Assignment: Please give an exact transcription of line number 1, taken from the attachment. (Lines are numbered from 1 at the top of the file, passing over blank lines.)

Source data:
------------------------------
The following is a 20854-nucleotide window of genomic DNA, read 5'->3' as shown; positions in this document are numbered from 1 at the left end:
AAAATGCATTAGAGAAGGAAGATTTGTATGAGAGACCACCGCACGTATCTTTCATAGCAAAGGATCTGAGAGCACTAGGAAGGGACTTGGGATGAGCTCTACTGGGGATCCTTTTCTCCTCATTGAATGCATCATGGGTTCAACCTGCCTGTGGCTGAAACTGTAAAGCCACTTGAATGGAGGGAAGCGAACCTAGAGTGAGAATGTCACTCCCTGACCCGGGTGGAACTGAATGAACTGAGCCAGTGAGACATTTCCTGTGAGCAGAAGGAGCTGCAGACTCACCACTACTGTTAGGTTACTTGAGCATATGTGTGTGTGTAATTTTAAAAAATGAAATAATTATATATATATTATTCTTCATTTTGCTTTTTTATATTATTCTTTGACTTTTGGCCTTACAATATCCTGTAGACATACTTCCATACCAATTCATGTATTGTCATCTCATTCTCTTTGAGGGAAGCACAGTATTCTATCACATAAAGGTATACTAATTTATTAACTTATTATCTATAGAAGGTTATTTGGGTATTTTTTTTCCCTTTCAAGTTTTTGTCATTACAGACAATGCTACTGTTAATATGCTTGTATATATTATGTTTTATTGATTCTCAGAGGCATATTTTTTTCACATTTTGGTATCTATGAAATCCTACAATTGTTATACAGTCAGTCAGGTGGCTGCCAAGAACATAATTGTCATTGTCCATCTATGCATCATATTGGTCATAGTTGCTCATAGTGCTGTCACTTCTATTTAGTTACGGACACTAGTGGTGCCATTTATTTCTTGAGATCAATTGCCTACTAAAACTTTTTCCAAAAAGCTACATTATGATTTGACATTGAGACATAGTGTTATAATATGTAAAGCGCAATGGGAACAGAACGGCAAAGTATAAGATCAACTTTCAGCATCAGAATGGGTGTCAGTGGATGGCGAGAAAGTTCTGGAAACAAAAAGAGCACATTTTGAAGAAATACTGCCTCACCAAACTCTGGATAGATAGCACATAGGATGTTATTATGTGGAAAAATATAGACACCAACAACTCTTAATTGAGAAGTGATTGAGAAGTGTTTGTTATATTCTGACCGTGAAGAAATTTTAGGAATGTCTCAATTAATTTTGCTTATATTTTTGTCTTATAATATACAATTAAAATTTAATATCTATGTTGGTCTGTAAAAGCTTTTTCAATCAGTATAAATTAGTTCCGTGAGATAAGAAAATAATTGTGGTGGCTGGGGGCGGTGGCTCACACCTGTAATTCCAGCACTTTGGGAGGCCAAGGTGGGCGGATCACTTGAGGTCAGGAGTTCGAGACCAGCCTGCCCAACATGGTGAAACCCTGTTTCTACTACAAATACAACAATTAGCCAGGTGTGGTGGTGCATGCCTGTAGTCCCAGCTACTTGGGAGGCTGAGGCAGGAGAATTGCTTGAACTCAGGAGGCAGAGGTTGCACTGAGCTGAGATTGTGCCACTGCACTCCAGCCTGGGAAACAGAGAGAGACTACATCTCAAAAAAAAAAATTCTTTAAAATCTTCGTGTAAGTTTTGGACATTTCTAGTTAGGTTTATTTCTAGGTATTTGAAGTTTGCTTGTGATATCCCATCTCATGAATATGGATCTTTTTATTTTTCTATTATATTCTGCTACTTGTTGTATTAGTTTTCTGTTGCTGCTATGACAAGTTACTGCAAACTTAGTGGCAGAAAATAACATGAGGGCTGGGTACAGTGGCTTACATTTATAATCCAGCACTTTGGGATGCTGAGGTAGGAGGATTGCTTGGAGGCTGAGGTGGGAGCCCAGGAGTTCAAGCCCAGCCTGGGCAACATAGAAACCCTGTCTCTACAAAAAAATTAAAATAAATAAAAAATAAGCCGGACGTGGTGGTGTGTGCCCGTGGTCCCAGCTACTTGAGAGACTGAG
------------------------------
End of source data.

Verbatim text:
The following is a 20854-nucleotide window of genomic DNA, read 5'->3' as shown; positions in this document are numbered from 1 at the left end: